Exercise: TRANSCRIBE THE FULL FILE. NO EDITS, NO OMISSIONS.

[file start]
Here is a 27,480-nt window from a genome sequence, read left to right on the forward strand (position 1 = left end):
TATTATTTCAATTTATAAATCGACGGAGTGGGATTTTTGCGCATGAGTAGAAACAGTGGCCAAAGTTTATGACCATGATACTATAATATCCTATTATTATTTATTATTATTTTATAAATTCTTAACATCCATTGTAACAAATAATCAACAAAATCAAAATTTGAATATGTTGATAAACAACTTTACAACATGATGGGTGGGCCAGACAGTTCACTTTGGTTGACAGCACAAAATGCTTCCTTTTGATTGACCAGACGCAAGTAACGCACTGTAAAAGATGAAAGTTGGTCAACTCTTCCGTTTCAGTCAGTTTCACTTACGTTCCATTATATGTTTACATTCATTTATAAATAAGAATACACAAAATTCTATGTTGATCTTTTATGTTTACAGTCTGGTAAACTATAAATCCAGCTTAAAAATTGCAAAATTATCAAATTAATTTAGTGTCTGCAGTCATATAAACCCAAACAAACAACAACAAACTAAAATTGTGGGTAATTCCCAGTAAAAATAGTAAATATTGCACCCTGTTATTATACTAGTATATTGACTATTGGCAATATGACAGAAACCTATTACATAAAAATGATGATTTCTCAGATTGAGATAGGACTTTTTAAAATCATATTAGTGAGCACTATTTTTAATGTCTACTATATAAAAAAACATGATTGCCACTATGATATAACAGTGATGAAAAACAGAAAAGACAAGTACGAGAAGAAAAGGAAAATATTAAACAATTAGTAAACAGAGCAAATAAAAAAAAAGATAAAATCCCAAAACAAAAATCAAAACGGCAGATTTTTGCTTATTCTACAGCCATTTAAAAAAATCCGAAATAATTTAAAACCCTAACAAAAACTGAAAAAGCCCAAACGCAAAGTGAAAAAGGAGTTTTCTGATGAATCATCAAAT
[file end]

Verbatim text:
Here is a 27,480-nt window from a genome sequence, read left to right on the forward strand (position 1 = left end):
TATTATTTCAATTTATAAATCGACGGAGTGGGATTTTTGCGCATGAGTAGAAACAGTGGCCAAAGTTTATGACCATGATACTATAATATCCTATTATTATTTATTATTATTTTATAAATTCTTAACATCCATTGTAACAAATAATCAACAAAATCAAAATTTGAATATGTTGATAAACAACTTTACAACATGATGGGTGGGCCAGACAGTTCACTTTGGTTGACAGCACAAAATGCTTCCTTTTGATTGACCAGACGCAAGTAACGCACTGTAAAAGATGAAAGTTGGTCAACTCTTCCGTTTCAGTCAGTTTCACTTACGTTCCATTATATGTTTACATTCATTTATAAATAAGAATACACAAAATTCTATGTTGATCTTTTATGTTTACAGTCTGGTAAACTATAAATCCAGCTTAAAAATTGCAAAATTATCAAATTAATTTAGTGTCTGCAGTCATATAAACCCAAACAAACAACAACAAACTAAAATTGTGGGTAATTCCCAGTAAAAATAGTAAATATTGCACCCTGTTATTATACTAGTATATTGACTATTGGCAATATGACAGAAACCTATTACATAAAAATGATGATTTCTCAGATTGAGATAGGACTTTTTAAAATCATATTAGTGAGCACTATTTTTAATGTCTACTATATAAAAAAACATGATTGCCACTATGATATAACAGTGATGAAAAACAGAAAAGACAAGTACGAGAAGAAAAGGAAAATATTAAACAATTAGTAAACAGAGCAAATAAAAAAAAAGATAAAATCCCAAAACAAAAATCAAAACGGCAGATTTTTGCTTATTCTACAGCCATTTAAAAAAATCCGAAATAATTTAAAACCCTAACAAAAACTGAAAAAGCCCAAACGCAAAGTGAAAAAGGAGTTTTCTGATGAATCATCAAAT